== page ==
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Making a change: A domestic abuse perpetrator’s story

As well as support for victims of domestic abuse there is also help available for perpetrators willing to take responsibility for aggressive, controlling or violent behaviours.  Perpetrators who come forward for help are given the opportunity to learn non-abusive ways of behaving within a relationship. 

As with victims of domestic abuse, there is no such thing as a typical perpetrator – they may be male or female, in heterosexual or same-sex relationships.

Although there is support available a change can only be made if the perpetrator takes responsibility for what has happened and faces up to the fact that abusive behaviour is about control.

To successfully change they must:

Face the truth – it’s about their behaviour, not their partner, drugs, alcohol or stress

Understand their anger and desire to control

Make a choice – they can choose to be abusive and they can choose not to be

Seek help from professionals

Accept that their partner has a right to live without being dominated and controlled.

Here are the stories of two people who have reached out for help to change abusive behaviour.

Emily* is in her 40s and has been involved in a number of relationships where she has engaged in abusive behaviour, she talks about the roots of the problem and the help she is receiving:

“I witnessed it (DA) between my parents as a child. I was physically abused by my parents and shown that hitting is the way to deal with feelings of anger, pain, shame, guilt & fear. In society many films show women aggressing males as dignified, especially from the 1950’s.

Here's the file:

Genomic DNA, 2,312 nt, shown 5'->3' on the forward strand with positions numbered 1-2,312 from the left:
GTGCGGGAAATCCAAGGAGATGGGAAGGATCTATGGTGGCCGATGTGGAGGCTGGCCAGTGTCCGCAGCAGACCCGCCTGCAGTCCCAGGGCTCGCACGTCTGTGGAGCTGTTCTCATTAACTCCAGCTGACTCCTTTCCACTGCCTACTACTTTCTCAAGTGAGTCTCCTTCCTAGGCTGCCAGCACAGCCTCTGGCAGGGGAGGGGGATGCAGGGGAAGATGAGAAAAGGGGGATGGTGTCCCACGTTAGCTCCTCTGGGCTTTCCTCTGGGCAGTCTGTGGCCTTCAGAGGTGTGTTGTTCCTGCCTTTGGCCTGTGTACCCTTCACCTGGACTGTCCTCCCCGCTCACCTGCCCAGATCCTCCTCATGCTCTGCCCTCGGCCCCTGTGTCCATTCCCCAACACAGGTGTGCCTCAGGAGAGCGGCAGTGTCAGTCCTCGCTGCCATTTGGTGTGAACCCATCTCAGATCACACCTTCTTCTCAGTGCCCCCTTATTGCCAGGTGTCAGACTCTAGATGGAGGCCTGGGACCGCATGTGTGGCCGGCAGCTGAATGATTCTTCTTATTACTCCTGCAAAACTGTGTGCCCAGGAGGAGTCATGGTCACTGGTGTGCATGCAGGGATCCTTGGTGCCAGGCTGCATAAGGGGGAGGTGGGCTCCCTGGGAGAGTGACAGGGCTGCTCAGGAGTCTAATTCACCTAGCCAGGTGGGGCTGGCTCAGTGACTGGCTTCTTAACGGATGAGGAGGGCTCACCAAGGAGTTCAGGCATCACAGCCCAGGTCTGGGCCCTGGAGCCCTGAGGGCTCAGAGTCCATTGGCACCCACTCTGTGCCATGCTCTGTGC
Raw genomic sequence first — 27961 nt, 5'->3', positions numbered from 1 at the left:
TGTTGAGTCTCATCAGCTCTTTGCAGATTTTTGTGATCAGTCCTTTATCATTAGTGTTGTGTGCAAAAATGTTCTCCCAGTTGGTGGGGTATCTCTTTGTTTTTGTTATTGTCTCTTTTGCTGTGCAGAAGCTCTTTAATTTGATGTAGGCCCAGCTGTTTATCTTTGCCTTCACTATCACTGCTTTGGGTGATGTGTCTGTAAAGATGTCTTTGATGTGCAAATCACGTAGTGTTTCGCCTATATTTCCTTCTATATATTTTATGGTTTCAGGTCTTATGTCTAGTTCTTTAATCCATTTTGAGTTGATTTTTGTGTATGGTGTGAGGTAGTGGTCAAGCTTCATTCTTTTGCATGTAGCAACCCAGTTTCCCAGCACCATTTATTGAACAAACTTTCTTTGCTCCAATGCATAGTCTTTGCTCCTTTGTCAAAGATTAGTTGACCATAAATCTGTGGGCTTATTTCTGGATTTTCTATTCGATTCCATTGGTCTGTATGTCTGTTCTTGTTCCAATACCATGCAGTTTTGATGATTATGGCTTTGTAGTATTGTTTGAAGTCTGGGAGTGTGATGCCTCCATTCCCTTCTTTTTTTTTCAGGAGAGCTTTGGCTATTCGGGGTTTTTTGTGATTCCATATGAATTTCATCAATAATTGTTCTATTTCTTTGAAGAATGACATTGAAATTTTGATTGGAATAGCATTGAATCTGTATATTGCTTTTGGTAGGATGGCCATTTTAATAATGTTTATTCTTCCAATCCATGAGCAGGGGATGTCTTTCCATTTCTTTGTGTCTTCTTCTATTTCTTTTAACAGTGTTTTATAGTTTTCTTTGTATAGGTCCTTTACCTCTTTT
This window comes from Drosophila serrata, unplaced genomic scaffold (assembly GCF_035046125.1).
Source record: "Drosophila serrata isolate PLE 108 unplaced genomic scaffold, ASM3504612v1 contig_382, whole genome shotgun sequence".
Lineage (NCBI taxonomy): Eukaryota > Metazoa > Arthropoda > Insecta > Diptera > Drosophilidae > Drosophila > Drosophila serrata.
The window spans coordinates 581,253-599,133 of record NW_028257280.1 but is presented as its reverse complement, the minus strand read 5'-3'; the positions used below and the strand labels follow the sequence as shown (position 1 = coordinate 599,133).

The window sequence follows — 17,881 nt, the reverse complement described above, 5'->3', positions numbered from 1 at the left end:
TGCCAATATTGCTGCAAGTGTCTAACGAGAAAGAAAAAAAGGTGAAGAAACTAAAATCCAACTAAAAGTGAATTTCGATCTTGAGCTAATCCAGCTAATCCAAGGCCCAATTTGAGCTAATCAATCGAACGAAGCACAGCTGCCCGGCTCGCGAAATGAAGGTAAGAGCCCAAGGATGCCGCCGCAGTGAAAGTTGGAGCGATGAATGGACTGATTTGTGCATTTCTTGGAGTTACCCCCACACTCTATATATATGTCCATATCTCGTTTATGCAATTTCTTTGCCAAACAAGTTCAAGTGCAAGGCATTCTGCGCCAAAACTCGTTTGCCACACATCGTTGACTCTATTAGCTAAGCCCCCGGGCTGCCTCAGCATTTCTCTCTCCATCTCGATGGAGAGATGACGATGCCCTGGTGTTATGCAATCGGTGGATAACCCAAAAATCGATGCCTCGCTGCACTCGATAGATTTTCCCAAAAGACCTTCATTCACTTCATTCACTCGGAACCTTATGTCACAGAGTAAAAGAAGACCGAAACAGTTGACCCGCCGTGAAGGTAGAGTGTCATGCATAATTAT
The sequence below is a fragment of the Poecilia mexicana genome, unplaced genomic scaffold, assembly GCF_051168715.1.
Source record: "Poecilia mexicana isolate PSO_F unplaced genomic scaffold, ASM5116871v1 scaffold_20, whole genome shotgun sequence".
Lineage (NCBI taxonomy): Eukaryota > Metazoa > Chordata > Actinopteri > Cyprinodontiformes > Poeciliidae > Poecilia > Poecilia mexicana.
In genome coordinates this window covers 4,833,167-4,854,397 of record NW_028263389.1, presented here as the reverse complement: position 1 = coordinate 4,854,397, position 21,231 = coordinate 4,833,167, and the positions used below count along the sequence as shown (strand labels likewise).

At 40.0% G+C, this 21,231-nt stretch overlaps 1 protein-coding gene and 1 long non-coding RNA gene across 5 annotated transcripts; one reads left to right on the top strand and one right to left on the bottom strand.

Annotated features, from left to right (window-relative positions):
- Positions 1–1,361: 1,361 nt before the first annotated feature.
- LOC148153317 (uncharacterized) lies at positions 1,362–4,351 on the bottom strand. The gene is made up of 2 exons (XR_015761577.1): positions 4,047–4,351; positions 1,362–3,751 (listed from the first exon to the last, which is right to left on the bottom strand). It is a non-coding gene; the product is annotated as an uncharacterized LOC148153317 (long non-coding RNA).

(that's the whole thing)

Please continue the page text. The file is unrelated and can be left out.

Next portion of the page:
As I got older and had my own relationships I would often cause physical damage to my partner, and myself, with the police being called and me being arrested on a number of occasions.

Throughout my twenties I didn’t see my behaviour as unusual, or a problem. But in my thirties I began to feel shame and guilt and began to engage with anger management courses. Now in my mid-forties I am paying for 1:1 therapy sessions to get to the root of the problem.

My friends did try to step in, although they were only really aware of the damage I caused myself as my partners would never speak out about the violence towards them, so that secret was kept safe.

When I heard the term ‘domestic abuse’ in relation to my behaviour I initially felt surprised and ashamed but quickly went into the victim role myself blaming partners.

My advice to anyone who is a perpetrator in domestic violence is to realise that the feelings of mistrust, fear, jealousy and rejection are progressive and escalate over time. It always gets worse and can’t be controlled by will power alone. You need professional help. I tried generic counselling and anger management, did courses on mindfulness and found faith, and while useful didn’t change my behaviour. I was a qualified care professional but still used aggression in relationships. I have since worked with a specialist programmes (RSVP) and am in therapy looking at childhood trauma.